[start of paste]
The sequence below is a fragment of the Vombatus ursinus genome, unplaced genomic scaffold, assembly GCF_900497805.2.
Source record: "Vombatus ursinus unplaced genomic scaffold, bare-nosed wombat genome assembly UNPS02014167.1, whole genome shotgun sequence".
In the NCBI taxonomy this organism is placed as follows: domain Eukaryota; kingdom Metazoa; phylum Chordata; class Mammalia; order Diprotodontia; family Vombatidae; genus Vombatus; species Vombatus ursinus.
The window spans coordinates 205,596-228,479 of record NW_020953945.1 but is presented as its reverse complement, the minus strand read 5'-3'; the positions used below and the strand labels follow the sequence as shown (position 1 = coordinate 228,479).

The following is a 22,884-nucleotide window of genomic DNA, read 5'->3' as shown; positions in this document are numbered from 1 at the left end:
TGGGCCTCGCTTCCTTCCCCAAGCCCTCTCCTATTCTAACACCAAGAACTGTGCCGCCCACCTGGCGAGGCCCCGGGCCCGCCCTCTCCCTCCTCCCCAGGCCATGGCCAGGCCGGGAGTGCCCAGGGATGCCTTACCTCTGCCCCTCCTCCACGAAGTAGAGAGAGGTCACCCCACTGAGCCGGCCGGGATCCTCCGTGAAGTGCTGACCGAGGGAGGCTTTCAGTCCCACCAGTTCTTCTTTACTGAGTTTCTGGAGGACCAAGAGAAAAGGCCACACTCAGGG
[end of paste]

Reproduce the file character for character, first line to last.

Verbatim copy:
The sequence below is a fragment of the Vombatus ursinus genome, unplaced genomic scaffold, assembly GCF_900497805.2.
Source record: "Vombatus ursinus unplaced genomic scaffold, bare-nosed wombat genome assembly UNPS02014167.1, whole genome shotgun sequence".
In the NCBI taxonomy this organism is placed as follows: domain Eukaryota; kingdom Metazoa; phylum Chordata; class Mammalia; order Diprotodontia; family Vombatidae; genus Vombatus; species Vombatus ursinus.
The window spans coordinates 205,596-228,479 of record NW_020953945.1 but is presented as its reverse complement, the minus strand read 5'-3'; the positions used below and the strand labels follow the sequence as shown (position 1 = coordinate 228,479).

The following is a 22,884-nucleotide window of genomic DNA, read 5'->3' as shown; positions in this document are numbered from 1 at the left end:
TGGGCCTCGCTTCCTTCCCCAAGCCCTCTCCTATTCTAACACCAAGAACTGTGCCGCCCACCTGGCGAGGCCCCGGGCCCGCCCTCTCCCTCCTCCCCAGGCCATGGCCAGGCCGGGAGTGCCCAGGGATGCCTTACCTCTGCCCCTCCTCCACGAAGTAGAGAGAGGTCACCCCACTGAGCCGGCCGGGATCCTCCGTGAAGTGCTGACCGAGGGAGGCTTTCAGTCCCACCAGTTCTTCTTTACTGAGTTTCTGGAGGACCAAGAGAAAAGGCCACACTCAGGG